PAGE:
Lets hope for Comac that the period between first flight and first delivery will not be to long, the ARJ-21 took 2,769 days between its first flight on November 28, 2008 and the first delivery to Chengdu Airlines on June 28, 2016, yes 93.3 months or 7.6 years !

As you can see from my graph below that first flight to first delivery can be very long, and the C919  “should” be good in 627 days ? that is the average of the 13 aircraft in graph below (excluding the ARJ-21).

The Chinese are still learning a lot about this industry, and the EASA certification just make take 4+ years as EASA has missed 6 years of work on the C919 and has lots of catching up to do, so realistically I think late 2021 at best, but Chinese airlines are good with a CAAC Type Certificate, so they can start flying much earlier, say mid 2020.

A little of topic, as usual, while the Chinese reversed engineered most of their aircraft up to the 1990’s, they did have one indigenous design a long range aircraft very similar in appearance to the Boeing B707 though dimensions closer to the B720, but the Y-10 was a good attempt, that went nowhere unfortunately, during the cultural revolution in China.

The program was under very political and feared Wang Hongwen, who was part of the “Gang of Four” (inc. Mao’s wife), major counter revolutionaries during cultural revolutionary days that ruthlessly lead and controlled China until Mao Zedung died in September, 1976 and then they were arrested one month later (sentenced to death, but all died in prison over many years), the program was pretty much dead from then on, but officially dead by 1983, but a good attempt considering where China was with aircraft design in 1970.

President Richard Nixon made a historic visit to China in 1972 to meet Chairman Mao, and the Chinese were very impressed with Air Force One (C-139 Stratoliner a modified long range Boeing B707),referred to as SAM26000 (special air mission) and in late 1972 The Chinese bought a few B707’s, but the Y-10 was started before then so now copy, its a early original Chinese jet airliner.

The Shanghai Y-10 was powered by 4 x PW JT3D-3B engines of 19,000 lbf, and seated 124 to a maximum of 178 and had a MTOW of 242,500 lbs. Only 3 prototypes were made and proudly displayed, from every failure something is always learned.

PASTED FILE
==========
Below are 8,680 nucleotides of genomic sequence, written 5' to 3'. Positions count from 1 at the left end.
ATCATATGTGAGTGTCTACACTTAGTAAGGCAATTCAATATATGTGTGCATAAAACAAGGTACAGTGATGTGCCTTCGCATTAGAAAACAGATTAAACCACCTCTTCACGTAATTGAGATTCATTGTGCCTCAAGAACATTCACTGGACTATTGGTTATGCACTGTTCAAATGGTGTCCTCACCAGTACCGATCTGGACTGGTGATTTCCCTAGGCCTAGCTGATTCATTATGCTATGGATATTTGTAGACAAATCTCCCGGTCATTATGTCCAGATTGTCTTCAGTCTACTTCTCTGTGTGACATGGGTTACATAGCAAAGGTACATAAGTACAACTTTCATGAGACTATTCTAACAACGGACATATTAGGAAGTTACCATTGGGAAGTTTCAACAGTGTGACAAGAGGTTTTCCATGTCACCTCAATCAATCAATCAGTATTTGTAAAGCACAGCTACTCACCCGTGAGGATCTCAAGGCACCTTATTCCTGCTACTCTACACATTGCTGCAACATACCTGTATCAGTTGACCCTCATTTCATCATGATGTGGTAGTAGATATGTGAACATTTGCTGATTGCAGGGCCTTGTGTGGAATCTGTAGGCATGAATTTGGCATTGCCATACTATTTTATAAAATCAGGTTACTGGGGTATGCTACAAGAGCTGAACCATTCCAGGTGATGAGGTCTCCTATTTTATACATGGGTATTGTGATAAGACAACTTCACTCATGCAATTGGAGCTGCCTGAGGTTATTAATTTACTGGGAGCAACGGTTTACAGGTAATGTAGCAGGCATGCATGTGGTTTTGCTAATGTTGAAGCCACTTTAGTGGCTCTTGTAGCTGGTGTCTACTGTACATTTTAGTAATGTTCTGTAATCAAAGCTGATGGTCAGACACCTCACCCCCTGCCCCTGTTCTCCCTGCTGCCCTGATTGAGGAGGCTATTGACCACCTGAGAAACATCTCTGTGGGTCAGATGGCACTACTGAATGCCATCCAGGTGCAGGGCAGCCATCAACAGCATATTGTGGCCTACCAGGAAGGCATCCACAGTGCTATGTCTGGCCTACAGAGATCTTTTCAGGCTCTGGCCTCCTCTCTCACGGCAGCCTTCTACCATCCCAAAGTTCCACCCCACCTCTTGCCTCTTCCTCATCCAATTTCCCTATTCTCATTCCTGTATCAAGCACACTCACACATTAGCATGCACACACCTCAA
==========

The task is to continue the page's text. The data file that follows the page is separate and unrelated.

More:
Till next time, keep comments coming, hope you learned something at least today, cheers.

 

 

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About Aviation Doctor - Helping aviation companies to transform the present into a more profitable tomorrow

I am a Canadian and EU national with an MBA and 33+ years experience in aviation business development with 20 years overseas and work in 25+ countries. A former investment/merchant banker (mergers and acquisitions to corporate turnarounds). airline and OEM senior executive and past owner of 6 successful aviation companies in 3 countries (executive jet charter/management companies, aircraft sales, aircraft broker, airline/aerospace consulting to aircraft insurance). I have a very diverse aviation background with 75+ aviation companies (45+ airlines of all sizes, OEM's, airports, lessors, MRO to service providers) as consultant, executive management, business analyst and business development adviser. Excellent success track record in International Business Development. Most work with airlines is with new start-ups and restructuring of troubled carriers. I sold new business jets, turboprops and helicopters for Cessna, Raytheon, Gulfstream to Eurocopter as an ASR as well as undertaking sales and marketing of commercial aircraft for Boeing, de Havilland, Dornier, Saab and Beechcraft. Brokered everything from LET-410's to B747's and from piston PA31 to G550 business jets. I look beyond the headlines of the aviation news and analyze what the meaning and consequences of the new information really means. There is a story behind each headline that few go beyond. Picked the name Aviation Doctor, as much of my work has been with troubled companies or those that want and need to grow profitably. I fix problems be in the business, and help with restructuring for a better tomorrow. You can reach me with comments or suggestions at: Tomas.Aviation@gmail.com and I comment a lot on Google+, my Facebook and LinkedIN.